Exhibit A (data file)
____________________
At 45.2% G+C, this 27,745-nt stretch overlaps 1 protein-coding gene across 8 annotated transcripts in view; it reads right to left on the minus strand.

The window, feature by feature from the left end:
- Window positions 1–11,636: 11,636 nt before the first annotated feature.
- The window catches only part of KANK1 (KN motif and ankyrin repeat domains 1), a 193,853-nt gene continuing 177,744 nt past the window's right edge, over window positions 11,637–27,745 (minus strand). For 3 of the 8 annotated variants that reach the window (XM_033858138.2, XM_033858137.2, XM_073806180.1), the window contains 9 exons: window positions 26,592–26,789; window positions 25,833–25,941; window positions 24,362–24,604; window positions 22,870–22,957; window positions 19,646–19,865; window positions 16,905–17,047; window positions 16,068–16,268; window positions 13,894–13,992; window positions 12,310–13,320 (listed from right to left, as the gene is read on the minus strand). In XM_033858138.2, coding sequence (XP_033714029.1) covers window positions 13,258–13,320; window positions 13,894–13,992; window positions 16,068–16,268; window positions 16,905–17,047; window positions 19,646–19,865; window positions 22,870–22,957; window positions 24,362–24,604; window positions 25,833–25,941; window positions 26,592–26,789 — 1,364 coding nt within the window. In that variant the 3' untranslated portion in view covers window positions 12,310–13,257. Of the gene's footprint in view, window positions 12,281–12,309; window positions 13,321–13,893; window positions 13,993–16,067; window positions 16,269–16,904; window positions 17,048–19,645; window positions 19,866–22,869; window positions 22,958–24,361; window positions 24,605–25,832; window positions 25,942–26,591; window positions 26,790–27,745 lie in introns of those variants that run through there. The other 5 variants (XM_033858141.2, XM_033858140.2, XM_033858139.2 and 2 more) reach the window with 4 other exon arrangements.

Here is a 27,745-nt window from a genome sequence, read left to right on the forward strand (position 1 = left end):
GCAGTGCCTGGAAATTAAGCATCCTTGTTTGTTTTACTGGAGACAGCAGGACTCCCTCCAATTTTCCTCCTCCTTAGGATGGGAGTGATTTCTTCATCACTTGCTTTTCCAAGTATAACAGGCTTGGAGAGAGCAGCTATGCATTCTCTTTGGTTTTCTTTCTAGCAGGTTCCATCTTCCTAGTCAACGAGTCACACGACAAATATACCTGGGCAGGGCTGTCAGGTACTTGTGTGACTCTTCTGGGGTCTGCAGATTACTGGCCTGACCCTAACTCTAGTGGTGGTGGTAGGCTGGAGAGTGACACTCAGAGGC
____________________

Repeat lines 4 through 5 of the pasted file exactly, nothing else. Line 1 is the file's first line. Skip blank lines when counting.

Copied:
- The window catches only part of KANK1 (KN motif and ankyrin repeat domains 1), a 193,853-nt gene continuing 177,744 nt past the window's right edge, over window positions 11,637–27,745 (minus strand). For 3 of the 8 annotated variants that reach the window (XM_033858138.2, XM_033858137.2, XM_073806180.1), the window contains 9 exons: window positions 26,592–26,789; window positions 25,833–25,941; window positions 24,362–24,604; window positions 22,870–22,957; window positions 19,646–19,865; window positions 16,905–17,047; window positions 16,068–16,268; window positions 13,894–13,992; window positions 12,310–13,320 (listed from right to left, as the gene is read on the minus strand). In XM_033858138.2, coding sequence (XP_033714029.1) covers window positions 13,258–13,320; window positions 13,894–13,992; window positions 16,068–16,268; window positions 16,905–17,047; window positions 19,646–19,865; window positions 22,870–22,957; window positions 24,362–24,604; window positions 25,833–25,941; window positions 26,592–26,789 — 1,364 coding nt within the window. In that variant the 3' untranslated portion in view covers window positions 12,310–13,257. Of the gene's footprint in view, window positions 12,281–12,309; window positions 13,321–13,893; window positions 13,993–16,067; window positions 16,269–16,904; window positions 17,048–19,645; window positions 19,866–22,869; window positions 22,958–24,361; window positions 24,605–25,832; window positions 25,942–26,591; window positions 26,790–27,745 lie in introns of those variants that run through there. The other 5 variants (XM_033858141.2, XM_033858140.2, XM_033858139.2 and 2 more) reach the window with 4 other exon arrangements.

Here is a 27,745-nt window from a genome sequence, read left to right on the forward strand (position 1 = left end):